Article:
Defining the Issue
Many environmental laws contain legal mandates that require the best available science to be used to inform policies regarding the protection of the environment, including biological diversity. Despite these mandates, the best available science is too often ignored or undermined by improper political pressures.
How SCB Works on Scientific Integrity Issues
SCB monitors the actions of the government agencies to ensure that the best available science regarding the portection of biological diversity is used in implementing major conservation laws. SCB brings attention to situations where biodiversity protections are being compromised. We attempt to correct those situations through public comments, Congressional testimony, media outreach, and helping scientists ensure that their research is being used properly. Our highlighted activities, Strengthening the Endangered Species Act and Ensuring Scientific Integrity within the Department of Interior, provide examples of our work in improving the substantive and procedural aspects of scientific integrity in policies affecting biodiversity. This work also encompasses making sure that other conservation laws, from environmental impact assessments to forest and marine resource management, are implemented using the best possible science.
The Endangered Species Act of 1973 is one of the most comprehensive laws ever passed anywhere in the world to prevent the extinction of endangered species. Despite its strength, the Endangered Species Act (ESA) has remained unchanged since 1988, and the regulations that implement the ESA have mostly remained unchanged since 1986, one year after the founding of the Society for Conservation Biology. Many of the advances in knowledge in the field of Conservation Biology and its related disciplines have yet to be incorporated by the U.S. Fish and Wildlife Service and the National Marine Fisheries Service, the two agencies responsible for implementation the ESA. In late 2008, SCB briefed the Obama Transition Team on a set of recommendations for improving the implementation of several United States environmental laws including the ESA. Since then we have worked with these two agencies to implement the reforms we suggested in 2008. In order to expedite the implementation of these recommendations, SCB has begun the process of petitioning the Services to adopt regulatory language needed to implement our recommendations. Learn more here.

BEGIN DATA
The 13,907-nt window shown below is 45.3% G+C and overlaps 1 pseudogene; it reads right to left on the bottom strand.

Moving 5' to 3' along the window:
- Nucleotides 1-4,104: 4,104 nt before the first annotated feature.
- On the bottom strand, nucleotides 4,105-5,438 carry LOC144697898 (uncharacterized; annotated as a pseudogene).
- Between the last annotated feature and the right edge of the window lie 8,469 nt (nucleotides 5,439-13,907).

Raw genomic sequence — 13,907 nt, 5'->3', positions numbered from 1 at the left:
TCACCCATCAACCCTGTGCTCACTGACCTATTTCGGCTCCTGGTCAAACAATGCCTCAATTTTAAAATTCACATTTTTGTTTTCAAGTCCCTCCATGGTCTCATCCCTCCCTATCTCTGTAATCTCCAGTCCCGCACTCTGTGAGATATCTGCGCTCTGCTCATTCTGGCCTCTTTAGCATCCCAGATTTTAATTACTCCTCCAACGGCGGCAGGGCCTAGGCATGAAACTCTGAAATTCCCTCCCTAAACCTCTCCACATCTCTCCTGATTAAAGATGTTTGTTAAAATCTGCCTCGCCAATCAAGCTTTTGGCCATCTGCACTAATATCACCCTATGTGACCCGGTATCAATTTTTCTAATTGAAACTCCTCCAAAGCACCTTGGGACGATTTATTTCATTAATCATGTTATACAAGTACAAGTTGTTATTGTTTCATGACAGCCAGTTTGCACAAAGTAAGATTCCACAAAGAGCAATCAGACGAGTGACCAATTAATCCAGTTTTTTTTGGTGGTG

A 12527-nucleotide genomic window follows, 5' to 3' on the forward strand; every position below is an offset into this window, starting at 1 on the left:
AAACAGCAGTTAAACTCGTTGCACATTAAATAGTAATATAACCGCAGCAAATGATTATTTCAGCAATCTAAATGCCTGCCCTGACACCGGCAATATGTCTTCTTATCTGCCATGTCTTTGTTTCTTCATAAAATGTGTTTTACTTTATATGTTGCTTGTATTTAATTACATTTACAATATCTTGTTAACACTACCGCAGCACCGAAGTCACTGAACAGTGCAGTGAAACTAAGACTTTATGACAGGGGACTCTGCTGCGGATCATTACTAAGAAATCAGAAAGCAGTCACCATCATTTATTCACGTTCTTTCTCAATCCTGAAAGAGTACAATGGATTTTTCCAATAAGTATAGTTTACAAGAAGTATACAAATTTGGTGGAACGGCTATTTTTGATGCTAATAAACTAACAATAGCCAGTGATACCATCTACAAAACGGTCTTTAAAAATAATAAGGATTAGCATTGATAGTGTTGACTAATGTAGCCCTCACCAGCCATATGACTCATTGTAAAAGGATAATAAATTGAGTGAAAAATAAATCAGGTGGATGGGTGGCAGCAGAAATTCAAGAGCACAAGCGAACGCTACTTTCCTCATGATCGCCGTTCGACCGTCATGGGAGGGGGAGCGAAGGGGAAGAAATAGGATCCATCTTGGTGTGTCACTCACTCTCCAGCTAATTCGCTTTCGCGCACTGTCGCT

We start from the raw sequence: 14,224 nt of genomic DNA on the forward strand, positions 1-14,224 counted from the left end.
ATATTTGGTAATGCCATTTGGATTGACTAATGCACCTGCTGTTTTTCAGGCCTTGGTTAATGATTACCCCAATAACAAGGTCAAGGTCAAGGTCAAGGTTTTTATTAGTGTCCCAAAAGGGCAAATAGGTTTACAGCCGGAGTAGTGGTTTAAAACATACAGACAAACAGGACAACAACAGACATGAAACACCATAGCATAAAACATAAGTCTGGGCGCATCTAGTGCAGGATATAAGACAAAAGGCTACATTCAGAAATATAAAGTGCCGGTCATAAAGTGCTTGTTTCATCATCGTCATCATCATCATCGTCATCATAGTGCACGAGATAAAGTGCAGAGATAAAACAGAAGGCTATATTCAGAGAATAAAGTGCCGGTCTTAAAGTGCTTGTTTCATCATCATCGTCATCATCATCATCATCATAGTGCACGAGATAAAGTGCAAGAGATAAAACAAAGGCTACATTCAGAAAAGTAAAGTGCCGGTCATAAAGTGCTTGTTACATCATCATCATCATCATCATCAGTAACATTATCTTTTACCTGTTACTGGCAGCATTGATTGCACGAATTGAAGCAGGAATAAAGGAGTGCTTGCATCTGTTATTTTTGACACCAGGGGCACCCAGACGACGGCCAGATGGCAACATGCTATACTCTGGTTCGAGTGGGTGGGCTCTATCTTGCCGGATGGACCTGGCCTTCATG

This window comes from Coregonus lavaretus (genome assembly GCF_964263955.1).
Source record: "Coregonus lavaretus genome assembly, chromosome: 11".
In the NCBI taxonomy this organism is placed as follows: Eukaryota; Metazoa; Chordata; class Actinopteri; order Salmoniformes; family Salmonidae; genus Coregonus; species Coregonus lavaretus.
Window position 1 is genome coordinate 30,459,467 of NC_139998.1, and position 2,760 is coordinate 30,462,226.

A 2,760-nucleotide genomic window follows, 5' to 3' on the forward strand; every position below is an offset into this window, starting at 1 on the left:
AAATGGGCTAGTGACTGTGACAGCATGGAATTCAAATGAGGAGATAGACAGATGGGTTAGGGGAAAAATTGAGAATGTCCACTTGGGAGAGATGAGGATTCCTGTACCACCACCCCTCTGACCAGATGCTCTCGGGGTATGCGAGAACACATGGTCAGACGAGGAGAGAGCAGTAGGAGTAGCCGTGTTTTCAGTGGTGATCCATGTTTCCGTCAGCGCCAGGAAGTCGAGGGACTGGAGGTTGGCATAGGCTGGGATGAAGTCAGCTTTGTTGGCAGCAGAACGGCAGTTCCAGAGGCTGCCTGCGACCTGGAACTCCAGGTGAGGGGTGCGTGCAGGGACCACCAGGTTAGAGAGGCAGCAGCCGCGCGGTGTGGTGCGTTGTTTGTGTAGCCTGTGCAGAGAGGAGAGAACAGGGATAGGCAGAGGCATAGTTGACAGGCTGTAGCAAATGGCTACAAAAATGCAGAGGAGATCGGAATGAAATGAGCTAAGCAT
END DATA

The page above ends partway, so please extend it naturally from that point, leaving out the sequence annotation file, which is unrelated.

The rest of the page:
During the Bush Administration, there were several high-profile incidents where policy decisions relating to the protection of endangered species were compromised by improper political interference. In response, President Obama signed an Executive Memorandum on Scientific Integrity in March of 2009 requiring each Department of the Federal government to implement a Scientific Integrity Program within their respective agencies to ensure that improper political pressures do not compromise decision-making. SCB has prepared comments on several agencies' efforts to establish scientific integrity programs, and continues to monitor their development.
- Read SCB's 2010 comments to the Department of Interior HERE and HERE.
- Read SCB's comments to the Office of Science and Technology Policy HERE.
How You Can Get Involved
SCB has begun to assemble volunteer task forces of SCB members to help the society address each of its five policy priorities. If you would like to volunteer to work on SCB’s Scientific Integrity task force, please CONTACT the policy director.
SCB has begun to assemble volunteer task forces of SCB members to help the society address each of its five policy priorities. If you would like to volunteer to work on any of SCB’s policy task forces, you may CONTACT the policy director.